Early achievers upstaging older counterpartsPublished 3:57pm Tuesday, January 11, 2011
By JASON MAYFIELD/Guest Columnist
One of the unchanged beauties within this county over the course of my life as a driver has been the open road of an early Saturday morning.
Well, unless you try to pass a high school five minutes before the required time to show up to take the ACT. Juniors and seniors tend toward fashionably late, even for important tests, but the group has company for December and February in the form of seventh graders that are beginning their testing fashionably early.
For the last 25 years, Duke University and teachers, counselors and parents of high-achieving seventh graders in the southeast have been working together to provide students with the opportunity to take the ACT or SAT. Students qualify for the program by scoring in the 95th percentile or higher in a major subcategory, like math or reading, of a standardized test the previous spring.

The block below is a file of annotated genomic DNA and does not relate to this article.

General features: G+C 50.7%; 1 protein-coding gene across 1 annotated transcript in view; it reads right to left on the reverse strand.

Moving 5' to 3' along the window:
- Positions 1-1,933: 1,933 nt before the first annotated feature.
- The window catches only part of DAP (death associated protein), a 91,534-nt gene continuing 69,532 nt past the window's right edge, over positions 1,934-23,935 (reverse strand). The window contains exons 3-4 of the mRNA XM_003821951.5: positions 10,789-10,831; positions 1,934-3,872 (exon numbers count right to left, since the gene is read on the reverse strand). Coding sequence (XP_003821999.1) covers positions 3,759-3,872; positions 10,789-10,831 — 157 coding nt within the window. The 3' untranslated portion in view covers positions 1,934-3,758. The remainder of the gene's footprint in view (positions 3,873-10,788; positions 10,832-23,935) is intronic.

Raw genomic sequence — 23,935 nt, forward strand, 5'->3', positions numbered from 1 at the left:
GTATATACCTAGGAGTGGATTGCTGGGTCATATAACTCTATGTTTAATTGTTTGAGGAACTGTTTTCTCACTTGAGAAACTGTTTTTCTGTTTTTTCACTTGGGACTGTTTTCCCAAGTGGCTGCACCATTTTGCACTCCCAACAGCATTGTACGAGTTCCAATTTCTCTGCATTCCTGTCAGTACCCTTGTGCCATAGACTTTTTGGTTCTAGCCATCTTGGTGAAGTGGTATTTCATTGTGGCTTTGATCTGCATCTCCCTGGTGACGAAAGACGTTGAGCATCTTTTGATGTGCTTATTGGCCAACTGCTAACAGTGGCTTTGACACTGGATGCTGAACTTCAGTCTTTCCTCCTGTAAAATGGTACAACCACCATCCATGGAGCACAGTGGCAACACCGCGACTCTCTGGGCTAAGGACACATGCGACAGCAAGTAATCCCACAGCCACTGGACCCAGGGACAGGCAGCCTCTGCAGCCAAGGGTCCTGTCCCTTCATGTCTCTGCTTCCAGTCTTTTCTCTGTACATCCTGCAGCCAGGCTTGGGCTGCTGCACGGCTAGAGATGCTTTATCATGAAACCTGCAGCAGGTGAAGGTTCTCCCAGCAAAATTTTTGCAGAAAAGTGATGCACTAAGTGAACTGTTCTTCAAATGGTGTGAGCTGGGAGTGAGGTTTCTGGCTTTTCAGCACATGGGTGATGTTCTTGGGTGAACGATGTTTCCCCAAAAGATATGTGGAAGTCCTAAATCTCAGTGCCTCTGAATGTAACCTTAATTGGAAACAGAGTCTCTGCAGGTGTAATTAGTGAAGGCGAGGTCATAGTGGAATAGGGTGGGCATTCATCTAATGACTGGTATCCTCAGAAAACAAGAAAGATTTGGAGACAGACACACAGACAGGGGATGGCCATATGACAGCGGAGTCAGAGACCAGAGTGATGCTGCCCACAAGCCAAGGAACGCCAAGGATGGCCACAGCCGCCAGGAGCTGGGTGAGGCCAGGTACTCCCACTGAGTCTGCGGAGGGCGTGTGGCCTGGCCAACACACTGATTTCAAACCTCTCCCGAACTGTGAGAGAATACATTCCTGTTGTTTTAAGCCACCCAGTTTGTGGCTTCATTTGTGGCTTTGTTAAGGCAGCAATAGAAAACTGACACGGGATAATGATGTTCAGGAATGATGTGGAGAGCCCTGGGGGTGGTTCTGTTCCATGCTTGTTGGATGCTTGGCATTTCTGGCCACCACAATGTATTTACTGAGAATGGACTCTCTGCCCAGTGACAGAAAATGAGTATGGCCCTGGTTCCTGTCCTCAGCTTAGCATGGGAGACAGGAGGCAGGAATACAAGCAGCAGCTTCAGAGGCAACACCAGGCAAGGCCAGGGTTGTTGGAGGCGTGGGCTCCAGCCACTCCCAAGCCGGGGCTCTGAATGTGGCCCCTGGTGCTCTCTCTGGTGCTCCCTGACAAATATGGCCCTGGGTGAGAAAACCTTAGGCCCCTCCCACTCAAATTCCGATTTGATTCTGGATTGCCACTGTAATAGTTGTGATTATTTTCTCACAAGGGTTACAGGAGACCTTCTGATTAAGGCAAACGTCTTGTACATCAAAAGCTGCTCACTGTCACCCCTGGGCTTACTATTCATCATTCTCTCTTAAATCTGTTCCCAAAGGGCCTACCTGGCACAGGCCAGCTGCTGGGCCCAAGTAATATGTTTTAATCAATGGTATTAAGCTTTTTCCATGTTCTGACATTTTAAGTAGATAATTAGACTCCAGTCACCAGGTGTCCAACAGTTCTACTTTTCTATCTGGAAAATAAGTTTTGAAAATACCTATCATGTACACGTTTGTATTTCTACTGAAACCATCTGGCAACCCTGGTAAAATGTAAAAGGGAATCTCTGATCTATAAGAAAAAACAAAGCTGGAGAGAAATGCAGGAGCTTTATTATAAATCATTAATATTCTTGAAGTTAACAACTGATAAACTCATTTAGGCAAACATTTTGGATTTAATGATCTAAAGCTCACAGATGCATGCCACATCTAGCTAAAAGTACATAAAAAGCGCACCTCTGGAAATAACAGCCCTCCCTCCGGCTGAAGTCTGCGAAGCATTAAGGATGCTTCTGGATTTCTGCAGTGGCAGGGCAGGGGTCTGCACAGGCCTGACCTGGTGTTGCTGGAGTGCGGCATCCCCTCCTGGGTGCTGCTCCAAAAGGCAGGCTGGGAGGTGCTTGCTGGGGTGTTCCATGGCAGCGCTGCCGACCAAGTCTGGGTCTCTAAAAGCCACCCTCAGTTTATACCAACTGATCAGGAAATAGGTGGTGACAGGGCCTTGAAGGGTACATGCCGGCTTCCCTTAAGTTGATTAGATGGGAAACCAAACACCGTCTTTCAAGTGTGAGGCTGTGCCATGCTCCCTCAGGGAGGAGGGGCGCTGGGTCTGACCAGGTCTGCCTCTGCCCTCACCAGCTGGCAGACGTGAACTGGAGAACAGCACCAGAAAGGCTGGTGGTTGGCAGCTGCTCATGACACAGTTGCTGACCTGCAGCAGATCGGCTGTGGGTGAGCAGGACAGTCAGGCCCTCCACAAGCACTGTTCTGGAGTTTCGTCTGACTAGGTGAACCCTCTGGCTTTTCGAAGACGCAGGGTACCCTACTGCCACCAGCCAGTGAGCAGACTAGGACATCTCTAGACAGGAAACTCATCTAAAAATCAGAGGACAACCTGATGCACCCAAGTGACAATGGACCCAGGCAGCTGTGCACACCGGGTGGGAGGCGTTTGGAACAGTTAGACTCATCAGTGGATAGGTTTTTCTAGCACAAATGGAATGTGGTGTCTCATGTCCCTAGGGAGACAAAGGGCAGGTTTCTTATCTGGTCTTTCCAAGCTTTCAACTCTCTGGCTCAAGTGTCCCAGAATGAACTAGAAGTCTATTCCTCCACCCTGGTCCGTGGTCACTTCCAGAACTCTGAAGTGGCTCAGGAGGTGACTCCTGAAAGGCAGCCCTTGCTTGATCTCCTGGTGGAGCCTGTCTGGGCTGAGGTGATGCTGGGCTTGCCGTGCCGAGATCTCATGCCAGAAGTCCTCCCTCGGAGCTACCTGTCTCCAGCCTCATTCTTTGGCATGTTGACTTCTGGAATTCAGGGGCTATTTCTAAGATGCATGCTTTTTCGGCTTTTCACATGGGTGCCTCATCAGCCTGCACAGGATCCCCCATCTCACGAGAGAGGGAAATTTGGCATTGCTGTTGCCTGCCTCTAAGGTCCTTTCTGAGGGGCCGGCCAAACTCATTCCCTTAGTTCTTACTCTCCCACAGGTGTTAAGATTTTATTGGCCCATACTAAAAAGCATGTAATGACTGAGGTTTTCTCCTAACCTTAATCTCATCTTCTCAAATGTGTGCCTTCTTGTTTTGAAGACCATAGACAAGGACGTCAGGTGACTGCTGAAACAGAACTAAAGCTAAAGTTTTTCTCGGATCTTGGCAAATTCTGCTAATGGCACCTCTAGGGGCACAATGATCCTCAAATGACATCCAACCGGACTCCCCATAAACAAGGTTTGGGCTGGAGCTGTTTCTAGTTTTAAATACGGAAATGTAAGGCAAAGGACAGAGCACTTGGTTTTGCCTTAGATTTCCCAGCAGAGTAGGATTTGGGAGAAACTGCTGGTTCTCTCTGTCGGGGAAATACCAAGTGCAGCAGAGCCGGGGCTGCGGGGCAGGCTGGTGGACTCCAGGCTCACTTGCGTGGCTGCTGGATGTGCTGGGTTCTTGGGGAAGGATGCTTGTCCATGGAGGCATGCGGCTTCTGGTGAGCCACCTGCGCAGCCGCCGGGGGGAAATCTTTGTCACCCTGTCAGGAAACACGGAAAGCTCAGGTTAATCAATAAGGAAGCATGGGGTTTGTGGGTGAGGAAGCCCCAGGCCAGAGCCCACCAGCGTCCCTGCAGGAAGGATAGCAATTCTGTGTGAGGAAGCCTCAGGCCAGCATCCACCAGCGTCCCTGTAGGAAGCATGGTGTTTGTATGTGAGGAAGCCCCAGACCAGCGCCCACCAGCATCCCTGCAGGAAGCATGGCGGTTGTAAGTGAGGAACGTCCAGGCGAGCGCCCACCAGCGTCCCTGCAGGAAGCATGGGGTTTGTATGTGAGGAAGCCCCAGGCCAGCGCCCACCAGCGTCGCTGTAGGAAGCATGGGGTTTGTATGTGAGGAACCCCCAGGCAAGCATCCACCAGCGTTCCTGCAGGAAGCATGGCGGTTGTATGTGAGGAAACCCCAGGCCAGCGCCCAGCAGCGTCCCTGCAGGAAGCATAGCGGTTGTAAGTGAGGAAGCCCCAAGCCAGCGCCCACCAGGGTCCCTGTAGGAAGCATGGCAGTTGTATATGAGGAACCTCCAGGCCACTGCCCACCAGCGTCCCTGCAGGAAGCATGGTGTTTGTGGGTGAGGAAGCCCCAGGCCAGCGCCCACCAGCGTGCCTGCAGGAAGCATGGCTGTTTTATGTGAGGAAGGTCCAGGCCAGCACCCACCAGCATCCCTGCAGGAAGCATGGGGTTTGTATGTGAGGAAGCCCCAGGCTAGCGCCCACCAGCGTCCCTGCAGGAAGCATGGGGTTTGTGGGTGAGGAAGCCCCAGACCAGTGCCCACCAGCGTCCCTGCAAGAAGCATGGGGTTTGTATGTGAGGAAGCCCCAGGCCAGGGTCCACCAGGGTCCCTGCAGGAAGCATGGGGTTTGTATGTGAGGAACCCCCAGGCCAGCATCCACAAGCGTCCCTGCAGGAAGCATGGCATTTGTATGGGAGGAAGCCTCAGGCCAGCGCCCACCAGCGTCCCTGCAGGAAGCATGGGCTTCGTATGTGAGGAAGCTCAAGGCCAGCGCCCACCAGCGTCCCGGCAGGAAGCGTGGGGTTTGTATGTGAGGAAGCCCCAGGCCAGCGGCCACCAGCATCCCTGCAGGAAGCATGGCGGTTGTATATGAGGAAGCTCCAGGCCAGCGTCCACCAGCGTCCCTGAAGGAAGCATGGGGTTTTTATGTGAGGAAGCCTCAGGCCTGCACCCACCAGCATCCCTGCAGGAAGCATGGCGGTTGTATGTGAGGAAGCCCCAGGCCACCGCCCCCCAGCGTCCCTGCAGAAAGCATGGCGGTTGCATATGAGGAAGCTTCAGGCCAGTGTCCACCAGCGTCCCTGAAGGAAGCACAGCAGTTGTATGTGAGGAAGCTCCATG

I love the Duke initiative for many reasons. I always tell my sixth-grade students in April that their efforts are directly rewarded because they can qualify to be a part of a prestigious program.
The following August, I pull test scores, find the students that qualify, and then turn into a bit of a salesperson. For some students, they need convincing that taking a four-hour test on a Saturday is actually a reward. For those students, I tell them that the test is a good thing because they get material from Duke about summer programs and college information over the next two years. Plus, if the students score high enough when they take the test, they can earn state or even national recognition.
My sales job extends to some parents as well who are concerned about their $85 (for the ACT this year) going toward a test that parents might not remember too fondly. My response is that for those kids who have known nothing but boredom on standardized tests because they know all the answers, the ACT or SAT stretches their skills beyond just seventh grade knowledge to find out just how much they know in a particular subject.
So, if you find yourself near a testing center in the next few months, have pity on the juniors and seniors racing to grab a parking spot. Chances are that many of them will be upstaged by the talent of students four and five years younger.
Jason Mayfield is a gifted instructor at Columbiana Middle School.